Falmouth volunteers to tackle anti-social behaviour
People in a Cornish town are being asked to help reduce anti-social behaviour by patrolling the streets.
The Falmouth Street Watch initiative has the backing of Devon and Cornwall Police and already operates in 19 other force areas in the UK.
After training, volunteers will go out in pairs with mobile phones and wearing high-visibility jackets.
They can call for help or try to intervene in anti-social behaviour.
Neighbourhood Police Sergeant Gary Watts told BBC News that volunteers would be the "eyes and ears" of the police and local community.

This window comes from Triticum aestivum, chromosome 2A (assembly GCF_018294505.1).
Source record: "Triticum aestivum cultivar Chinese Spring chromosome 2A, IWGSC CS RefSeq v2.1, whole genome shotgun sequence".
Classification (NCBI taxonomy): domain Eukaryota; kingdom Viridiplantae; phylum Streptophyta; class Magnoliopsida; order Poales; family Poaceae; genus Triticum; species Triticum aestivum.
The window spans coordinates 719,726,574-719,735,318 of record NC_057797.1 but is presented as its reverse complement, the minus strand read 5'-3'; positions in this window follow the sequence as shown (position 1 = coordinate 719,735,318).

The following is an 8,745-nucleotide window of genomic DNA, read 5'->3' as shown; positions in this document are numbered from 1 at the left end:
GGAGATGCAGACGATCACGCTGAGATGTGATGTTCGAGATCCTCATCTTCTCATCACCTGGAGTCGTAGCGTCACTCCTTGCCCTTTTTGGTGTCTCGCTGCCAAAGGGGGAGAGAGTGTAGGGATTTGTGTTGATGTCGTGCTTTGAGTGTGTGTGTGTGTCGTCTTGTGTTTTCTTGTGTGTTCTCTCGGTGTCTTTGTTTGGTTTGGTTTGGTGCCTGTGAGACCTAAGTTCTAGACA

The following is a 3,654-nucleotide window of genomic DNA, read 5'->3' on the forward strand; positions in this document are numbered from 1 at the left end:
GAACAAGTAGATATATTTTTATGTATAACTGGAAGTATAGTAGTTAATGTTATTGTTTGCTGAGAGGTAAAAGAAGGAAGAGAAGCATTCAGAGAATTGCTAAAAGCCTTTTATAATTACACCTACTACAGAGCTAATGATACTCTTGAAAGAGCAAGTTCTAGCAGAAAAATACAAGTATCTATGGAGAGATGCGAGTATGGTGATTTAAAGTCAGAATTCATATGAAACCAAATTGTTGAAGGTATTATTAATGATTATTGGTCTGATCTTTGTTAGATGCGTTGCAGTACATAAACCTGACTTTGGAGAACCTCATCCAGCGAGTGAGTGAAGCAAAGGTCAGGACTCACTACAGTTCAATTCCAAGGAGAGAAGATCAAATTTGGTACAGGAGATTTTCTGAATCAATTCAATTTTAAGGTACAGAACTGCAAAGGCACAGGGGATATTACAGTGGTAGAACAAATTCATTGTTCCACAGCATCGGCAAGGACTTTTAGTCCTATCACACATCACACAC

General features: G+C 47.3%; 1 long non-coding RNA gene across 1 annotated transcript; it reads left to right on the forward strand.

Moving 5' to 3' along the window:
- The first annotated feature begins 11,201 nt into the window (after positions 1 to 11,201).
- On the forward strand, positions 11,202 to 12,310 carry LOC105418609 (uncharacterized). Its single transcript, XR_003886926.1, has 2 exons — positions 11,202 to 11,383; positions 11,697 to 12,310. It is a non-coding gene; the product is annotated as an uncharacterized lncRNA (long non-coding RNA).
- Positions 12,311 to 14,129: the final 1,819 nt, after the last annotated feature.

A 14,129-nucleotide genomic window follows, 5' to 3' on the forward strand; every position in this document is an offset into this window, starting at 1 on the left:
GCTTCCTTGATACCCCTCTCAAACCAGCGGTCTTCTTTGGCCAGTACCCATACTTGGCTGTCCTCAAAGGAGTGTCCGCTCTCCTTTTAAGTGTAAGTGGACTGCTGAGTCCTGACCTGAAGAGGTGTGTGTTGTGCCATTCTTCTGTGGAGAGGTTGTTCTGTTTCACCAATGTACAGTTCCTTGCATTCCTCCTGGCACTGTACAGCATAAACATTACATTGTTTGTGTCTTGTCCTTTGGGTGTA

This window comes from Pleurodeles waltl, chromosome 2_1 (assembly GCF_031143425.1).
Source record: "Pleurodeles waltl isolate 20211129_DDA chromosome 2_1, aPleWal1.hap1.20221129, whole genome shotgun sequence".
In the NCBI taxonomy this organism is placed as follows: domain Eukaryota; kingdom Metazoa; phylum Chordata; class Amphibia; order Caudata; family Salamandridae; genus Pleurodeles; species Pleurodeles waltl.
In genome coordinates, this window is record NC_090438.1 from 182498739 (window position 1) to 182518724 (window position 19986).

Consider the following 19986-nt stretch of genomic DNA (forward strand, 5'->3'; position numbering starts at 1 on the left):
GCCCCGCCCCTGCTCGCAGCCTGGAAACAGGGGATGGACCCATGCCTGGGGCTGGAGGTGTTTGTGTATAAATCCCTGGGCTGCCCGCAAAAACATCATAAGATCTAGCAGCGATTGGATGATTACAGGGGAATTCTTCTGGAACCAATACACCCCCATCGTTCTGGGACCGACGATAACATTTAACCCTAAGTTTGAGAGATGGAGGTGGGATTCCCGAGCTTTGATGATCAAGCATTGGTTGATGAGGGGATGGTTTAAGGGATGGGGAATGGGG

The scheme has secured £1,000 of police funding and will be officially started in the next few weeks.
It will be a first for Devon and Cornwall and will focus on the Gyllyngvase area where low-level crime is a persistent problem.
Once launched, there will be 15 police-checked volunteers who will be fully insured by Street Watch, the national organisation behind the scheme.
So far, seven people have come forward to take part in the initiative.
Although they would not have any police powers, residents would patrol on summer evenings to tackle issues such as graffiti, littering and under-age drinking, Sgt Watts said.
If the pilot is successful, it could be rolled out in other towns across the force area.